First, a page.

Reaching this point is not the problem; it’s how you react after it occurs.
Pulse Moments: The Gateway to Greatness
When situations become difficult and you anticipate trouble on the horizon, do not ignore your frustration. That’s the first step towards failure.
Instead, acknowledge your anger and fear. Channel your frustration and ask yourself one simple question: How badly do I want this?
When you want to succeed as bad as you want to breathe that’s when you’ll achieve your goals.
This isn’t about six-pack dreams, running a marathon, or building bigger biceps. Those are all great goals that are achievable by anyone. But it’s not the goal itself that matters; it’s your relentless mindset in its pursuit.
I don’t care how far your journey might appear. You can make a change. And if you have any doubts, read the stories of those who are just like you.
I’m inspired by these people because they do the “impossible.” And now it’s our job to eliminate doubt and apathy so that you can join in on the success.
This is a gut-check. Or as I call them: Pulse Moments.
Check your pulse and determine if you’re ready for your own challenge.
Are you willing to scratch, and claw and fight for your health? Are you willing to push harder, make yourself a little uncomfortable, and make the adjustments you need to succeed?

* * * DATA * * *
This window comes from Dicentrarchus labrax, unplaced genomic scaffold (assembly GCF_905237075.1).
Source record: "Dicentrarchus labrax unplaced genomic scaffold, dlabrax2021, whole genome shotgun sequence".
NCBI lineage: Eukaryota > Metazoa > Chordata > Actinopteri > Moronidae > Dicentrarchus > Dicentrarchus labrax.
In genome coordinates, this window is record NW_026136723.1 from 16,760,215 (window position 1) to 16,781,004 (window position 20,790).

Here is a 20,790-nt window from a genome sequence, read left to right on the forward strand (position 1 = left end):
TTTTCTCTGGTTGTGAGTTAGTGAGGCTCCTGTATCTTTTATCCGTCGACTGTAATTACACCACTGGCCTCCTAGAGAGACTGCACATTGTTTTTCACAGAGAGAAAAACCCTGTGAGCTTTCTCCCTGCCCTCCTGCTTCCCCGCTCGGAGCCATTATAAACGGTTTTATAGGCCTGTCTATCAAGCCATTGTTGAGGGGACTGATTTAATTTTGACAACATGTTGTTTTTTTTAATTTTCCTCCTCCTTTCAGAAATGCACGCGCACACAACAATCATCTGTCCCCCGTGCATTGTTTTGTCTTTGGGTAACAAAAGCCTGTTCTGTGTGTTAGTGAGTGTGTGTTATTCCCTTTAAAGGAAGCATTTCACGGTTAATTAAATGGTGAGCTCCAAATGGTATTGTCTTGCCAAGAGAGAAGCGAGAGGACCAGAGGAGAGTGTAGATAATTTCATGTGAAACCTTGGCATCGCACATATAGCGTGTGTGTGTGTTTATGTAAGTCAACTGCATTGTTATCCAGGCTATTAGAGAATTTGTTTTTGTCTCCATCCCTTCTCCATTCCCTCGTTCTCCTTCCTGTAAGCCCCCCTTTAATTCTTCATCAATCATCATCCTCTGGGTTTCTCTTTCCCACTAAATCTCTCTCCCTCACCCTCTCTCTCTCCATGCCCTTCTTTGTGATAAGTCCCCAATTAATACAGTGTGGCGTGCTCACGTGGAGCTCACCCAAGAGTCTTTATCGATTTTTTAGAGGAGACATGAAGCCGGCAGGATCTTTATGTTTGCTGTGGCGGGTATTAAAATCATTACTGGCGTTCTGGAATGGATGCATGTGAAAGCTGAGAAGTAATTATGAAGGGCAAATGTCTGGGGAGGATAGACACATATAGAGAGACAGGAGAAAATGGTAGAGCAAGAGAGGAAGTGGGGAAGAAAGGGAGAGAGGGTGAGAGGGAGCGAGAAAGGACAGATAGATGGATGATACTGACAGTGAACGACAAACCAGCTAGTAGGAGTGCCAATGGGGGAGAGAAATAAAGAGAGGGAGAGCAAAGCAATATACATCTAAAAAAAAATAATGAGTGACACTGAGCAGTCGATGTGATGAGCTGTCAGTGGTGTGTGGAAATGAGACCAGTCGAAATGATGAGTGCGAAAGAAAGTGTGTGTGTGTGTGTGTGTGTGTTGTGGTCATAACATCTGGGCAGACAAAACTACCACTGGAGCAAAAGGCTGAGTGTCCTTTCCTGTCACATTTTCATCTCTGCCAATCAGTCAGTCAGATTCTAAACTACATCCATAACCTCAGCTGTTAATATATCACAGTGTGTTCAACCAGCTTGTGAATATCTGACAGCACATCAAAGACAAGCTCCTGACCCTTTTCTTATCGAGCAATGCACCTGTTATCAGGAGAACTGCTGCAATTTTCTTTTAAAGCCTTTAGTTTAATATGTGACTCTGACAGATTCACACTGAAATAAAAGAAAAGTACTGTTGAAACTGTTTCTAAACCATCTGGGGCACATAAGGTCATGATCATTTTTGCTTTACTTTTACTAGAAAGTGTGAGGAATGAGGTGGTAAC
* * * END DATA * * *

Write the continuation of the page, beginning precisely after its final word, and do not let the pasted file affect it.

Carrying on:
Change is hard, and I understand every ounce of hurt you feel when it seems like you can’t lose weight, you can’t eliminate pain, or you can’t become the version of yourself that you so desperately desire.
Change starts by taking the first step, looking in the mirror, and saying, “I want to be better.”
But that’s just the beginning. You need to remind yourself that this will be a battle. And that the battle should be fun.
Make no mistake about it: Becoming healthy will make you smile more, laugh more, and feel better than you could ever imagine.
It’s worth every drop of effort you put into it. But making the transition from your current situation to the one you want takes time and includes struggles. It will be difficult, it will inevitably frustrate you, and you have to expect what’s waiting on your journey.
Approach your goals with eyes wide open.
Have hope. Be an optimist. And believe that anything is possible. And then tell yourself that when you get knocked down, you will pick yourself back up.
Every. Single. Time.
Do it for your family. Do it for your friends. Do it for the people you love. And most importantly: Do it for you.
Once you achieve that mindset, the rest is comparatively easy.
Your job should be limited to one single focus: Take action and don’t stop until you achieve your goals.
You can be the change.
But change doesn’t start with making a list of goals, finding a great workouts, or finally settling on a diet that you can follow.
It begins with a hard look in the mirror and a determination that your health is worth fighting for.
It’s time to make it count. Take the first step, don’t accept failure as an option, and you’ll never again doubt that you can uncover your best.